STA, 21 January 2020 - Bank NLB has asked the Constitutional Court to review tighter restrictions on lending imposed by the central bank in November. After filing the request on Tuesday, the bank expressed belief that its request would be a matter of priority for the court because of the "radical effect" the measures had on the quality of Slovenians' lives.
The bank believes that the measures were introduced too hastily and were too radical, and that they have to be abolished. Any anomalies detected in "individual market players" should instead be addressed with targeted and not systemic measures.
NLB says Banka Slovenije imposed the measures virtually overnight and triggered "an excessive drop in volume of loans and accessibility of loans by Slovenians within the strictly regulated and controlled system of commercial and savings banks, whereas there are no restrictions imposed on more expensive and more risky third loan providers".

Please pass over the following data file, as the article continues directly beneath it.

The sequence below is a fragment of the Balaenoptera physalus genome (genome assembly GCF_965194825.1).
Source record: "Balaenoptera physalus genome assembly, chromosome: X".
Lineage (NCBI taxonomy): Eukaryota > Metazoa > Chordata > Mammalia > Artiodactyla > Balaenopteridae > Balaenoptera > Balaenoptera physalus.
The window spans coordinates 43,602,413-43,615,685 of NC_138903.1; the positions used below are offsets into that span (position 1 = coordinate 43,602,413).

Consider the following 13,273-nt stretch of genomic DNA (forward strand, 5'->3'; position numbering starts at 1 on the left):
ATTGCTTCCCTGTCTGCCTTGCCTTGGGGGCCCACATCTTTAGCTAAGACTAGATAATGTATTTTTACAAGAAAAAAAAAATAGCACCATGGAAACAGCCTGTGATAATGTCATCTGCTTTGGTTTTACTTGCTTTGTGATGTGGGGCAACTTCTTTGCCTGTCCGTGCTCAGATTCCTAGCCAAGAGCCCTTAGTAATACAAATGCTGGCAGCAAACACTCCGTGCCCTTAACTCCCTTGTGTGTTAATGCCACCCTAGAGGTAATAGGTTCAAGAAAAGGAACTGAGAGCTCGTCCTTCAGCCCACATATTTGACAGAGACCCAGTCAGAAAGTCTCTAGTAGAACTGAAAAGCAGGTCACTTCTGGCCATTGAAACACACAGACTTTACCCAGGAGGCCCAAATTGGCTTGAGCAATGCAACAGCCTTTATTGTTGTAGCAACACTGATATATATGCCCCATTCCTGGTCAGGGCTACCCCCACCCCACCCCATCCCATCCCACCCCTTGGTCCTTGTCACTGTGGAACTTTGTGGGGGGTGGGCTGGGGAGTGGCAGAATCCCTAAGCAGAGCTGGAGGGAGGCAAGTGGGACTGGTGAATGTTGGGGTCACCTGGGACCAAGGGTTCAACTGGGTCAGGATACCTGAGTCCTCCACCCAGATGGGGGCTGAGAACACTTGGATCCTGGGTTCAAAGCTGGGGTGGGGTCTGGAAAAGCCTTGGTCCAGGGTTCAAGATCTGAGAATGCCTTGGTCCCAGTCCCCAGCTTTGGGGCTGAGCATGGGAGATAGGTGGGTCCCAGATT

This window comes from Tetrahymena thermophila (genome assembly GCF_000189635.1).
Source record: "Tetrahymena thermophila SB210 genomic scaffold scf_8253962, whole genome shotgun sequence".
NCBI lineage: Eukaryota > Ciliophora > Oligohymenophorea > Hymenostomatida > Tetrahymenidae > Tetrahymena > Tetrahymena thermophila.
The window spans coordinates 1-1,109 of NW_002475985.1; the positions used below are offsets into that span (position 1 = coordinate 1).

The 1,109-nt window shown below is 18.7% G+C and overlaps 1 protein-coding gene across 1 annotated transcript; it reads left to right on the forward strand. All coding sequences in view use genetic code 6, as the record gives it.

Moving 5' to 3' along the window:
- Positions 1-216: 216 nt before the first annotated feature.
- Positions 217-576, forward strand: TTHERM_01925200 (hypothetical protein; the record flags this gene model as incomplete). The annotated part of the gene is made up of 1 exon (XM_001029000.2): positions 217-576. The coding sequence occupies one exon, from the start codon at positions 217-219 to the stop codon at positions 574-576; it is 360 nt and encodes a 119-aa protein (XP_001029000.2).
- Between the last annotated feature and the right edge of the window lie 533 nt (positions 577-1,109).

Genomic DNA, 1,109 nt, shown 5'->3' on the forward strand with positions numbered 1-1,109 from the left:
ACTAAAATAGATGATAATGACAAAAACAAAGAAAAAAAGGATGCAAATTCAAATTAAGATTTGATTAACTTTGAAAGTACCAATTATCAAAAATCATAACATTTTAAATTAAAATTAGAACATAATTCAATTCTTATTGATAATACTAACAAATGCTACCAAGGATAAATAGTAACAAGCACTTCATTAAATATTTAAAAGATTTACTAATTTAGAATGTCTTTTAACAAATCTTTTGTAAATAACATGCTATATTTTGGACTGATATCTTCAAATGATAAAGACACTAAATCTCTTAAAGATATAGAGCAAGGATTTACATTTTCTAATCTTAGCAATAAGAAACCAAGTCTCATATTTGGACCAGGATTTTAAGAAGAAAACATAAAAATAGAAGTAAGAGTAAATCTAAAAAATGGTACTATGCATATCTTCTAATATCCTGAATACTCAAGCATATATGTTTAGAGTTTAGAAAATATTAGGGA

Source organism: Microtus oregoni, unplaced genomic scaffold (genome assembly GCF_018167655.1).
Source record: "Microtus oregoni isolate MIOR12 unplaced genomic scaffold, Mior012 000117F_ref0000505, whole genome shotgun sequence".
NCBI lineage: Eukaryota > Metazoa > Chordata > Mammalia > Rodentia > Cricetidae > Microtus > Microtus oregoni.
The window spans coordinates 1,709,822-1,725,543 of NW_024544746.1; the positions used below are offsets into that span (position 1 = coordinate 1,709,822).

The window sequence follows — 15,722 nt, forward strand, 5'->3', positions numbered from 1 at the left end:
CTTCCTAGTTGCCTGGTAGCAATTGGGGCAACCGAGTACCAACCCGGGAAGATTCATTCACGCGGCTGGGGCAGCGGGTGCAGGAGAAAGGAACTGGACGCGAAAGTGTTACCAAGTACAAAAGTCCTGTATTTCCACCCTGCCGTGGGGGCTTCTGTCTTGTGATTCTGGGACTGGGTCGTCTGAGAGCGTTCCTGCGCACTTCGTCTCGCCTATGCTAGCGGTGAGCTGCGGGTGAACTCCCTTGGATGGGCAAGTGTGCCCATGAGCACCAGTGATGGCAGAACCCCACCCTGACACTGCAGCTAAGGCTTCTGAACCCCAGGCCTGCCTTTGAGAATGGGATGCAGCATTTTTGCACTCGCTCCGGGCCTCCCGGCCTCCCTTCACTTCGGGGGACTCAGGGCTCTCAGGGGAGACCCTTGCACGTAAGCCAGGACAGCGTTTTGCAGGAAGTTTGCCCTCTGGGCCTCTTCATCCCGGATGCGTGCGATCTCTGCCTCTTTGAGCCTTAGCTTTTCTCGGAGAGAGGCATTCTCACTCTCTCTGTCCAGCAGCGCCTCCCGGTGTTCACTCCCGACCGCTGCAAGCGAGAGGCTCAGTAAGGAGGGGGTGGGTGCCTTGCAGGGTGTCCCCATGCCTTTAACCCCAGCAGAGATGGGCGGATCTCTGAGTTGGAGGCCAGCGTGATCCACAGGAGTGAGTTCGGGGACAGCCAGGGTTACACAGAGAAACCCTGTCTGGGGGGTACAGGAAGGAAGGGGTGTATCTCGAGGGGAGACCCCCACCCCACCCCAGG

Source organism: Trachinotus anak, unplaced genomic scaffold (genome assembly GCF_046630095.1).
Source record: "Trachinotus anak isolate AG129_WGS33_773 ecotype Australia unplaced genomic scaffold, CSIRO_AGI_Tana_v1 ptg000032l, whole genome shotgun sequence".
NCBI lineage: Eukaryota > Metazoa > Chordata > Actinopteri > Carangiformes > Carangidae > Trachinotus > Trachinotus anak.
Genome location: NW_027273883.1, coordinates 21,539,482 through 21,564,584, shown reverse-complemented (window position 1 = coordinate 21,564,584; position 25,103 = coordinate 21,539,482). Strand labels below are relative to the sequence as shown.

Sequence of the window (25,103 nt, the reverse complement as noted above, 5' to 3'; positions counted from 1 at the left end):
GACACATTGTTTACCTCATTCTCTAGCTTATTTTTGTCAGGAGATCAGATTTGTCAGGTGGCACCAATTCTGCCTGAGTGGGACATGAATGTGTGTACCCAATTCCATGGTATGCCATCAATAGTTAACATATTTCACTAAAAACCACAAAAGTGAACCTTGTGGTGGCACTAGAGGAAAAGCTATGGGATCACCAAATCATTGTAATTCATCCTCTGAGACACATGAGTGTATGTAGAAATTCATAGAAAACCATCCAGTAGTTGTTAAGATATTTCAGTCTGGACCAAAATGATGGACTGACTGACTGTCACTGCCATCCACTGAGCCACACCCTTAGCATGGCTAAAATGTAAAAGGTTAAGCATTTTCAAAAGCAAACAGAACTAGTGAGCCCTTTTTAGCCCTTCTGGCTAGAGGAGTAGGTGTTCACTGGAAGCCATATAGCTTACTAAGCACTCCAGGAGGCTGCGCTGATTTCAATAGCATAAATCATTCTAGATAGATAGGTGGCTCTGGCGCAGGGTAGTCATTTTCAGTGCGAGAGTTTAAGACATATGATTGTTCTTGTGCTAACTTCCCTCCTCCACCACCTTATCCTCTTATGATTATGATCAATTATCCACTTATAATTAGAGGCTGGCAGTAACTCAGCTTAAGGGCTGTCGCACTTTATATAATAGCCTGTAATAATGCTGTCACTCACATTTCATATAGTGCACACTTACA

The bank argues that the measures have already produced a radical effect with virtually total stop in growth in loan volume. What is more, the number of loans given out in the recent months has dropped dramatically.
The restrictions were introduced to protect the taxpayer, says the bank, adding, however, that Slovenian population is already among the least indebted in relevant global comparisons, while banks are highly liquid, which means that they are capable of absorbing any potential major shocks.
Moreover, Slovenia has the fresh experience of an extremely tough crisis, but in the 2009-2015 period there was no excessive increase in default among the population, the bank said.
Saying the measures were introduced overnight, the bank says the "legal unpredictability" makes it extremely hard to make business plans and evaluate companies.
The move by NLB comes a day after the Bank Association released data showing that the number of consumer loans had dropped by 60% compared to October and housing loans by 40%.